Take to task for May 23

WHAT’S BROKEN NEAR YOU?We want tips from across metro Atlanta. Call us at 404-526-2546 or email us at fixit@ajc.com.

New item-Tucker

A reader hopes something can be done about an awful pothole.

“This is on North Royal Atlanta Drive in the new city of Tucker. It is near the intersection with Lawrenceville Highway where the two lane road turns into a divided road with a grassy median,” she wrote.

She said DeKalb County has fixed several holes on North Royal, but missed this one.

“It is on the No. 75 bus line and it’s got to be bad on customer’s back sides,” she added.

We sent the information to DeKalb County and will let you know the outcome.

Days on list-6

Who’s looking into it: DeKalb County public information officer Shiera Campbell, sdcampbell@dekalbcountyha.gov.

New item-Alpharetta

Georgann Delling is concerned about a busy road in Alpharetta.

“Rucker Road becomes Old Milton Parkway west of Wills Road. It is about two miles long from Old Milton to Crabapple Road. We are the only east-west thoroughfare in Alpharetta,” Delling wrote.

She said the area is a two-lane residential area that is clogged morning and afternoons, and full of moving traffic the balance of each day, except Sunday.

“The city fathers have said they will add sidewalks and median plantings to Rucker, What we need are two additional lanes to carry the thousands of cars through our neighborhoods,” she said.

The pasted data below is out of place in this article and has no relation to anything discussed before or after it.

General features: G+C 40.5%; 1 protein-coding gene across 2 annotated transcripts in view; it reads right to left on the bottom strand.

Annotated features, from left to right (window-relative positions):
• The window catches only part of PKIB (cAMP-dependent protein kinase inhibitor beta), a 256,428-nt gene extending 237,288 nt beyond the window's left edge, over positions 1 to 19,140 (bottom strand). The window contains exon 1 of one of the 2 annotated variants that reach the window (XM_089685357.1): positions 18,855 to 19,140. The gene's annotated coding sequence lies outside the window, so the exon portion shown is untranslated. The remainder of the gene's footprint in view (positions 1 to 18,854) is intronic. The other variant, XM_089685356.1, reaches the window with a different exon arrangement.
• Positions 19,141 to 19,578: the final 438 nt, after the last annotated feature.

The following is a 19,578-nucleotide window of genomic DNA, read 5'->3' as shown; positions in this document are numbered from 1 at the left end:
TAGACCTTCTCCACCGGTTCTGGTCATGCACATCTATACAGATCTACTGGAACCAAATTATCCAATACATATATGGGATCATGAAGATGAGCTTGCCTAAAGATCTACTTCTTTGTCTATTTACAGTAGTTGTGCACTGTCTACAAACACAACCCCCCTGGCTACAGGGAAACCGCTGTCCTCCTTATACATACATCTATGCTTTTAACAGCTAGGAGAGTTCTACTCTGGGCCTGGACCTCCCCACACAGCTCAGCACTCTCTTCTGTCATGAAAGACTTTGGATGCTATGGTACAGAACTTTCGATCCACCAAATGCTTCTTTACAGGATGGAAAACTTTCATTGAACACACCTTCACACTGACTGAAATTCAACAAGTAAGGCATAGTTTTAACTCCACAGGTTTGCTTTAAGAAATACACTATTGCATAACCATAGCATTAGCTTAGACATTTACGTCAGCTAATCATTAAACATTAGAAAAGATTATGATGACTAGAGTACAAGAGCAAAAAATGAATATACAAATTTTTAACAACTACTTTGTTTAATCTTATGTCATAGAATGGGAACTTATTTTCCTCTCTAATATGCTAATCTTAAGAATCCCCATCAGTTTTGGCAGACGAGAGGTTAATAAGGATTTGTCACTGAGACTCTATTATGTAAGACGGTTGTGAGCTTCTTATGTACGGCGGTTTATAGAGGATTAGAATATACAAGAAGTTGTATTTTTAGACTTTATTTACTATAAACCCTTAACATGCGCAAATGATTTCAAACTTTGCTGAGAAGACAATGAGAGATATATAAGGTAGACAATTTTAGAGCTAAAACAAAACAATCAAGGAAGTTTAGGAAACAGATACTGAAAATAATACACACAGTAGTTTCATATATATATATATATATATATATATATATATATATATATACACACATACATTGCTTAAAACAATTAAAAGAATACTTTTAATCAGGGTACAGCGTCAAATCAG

We got a quick response back from Alpharetta officials.

“The short answer to the question is that the city does not plan to make Rucker Road a four-lane corridor because the majority of residents along the corridor have communicated that they want Rucker to remain a two-lane road,” said assistant city administrator James Drinkard.

Drinkard said over a period of approximately four months in 2013, the city engaged in a process of public input meetings and design charrettes to plan the future of the Rucker Road corridor. The focus of that process was to determine how the residents of neighborhoods along the corridor wanted to address traffic and the overall design of the roadway.

“Hundreds of residents participated, and the clear message from the vast majority of them was that they were opposed to the road being expanded to four lanes. Their interest was in improving safety, reducing vehicle travel speeds, and improving pedestrian amenities and aesthetic appeal. They fully understood that the types of improvements that they want the city to pursue will, for the most part, not improve congestion during the morning and evening peak commuting periods.”

Days on list-2

Who’s looking into it: James Drinkard, assistant city administrator for Alpharetta, jdrinkard@alpharetta.ga.us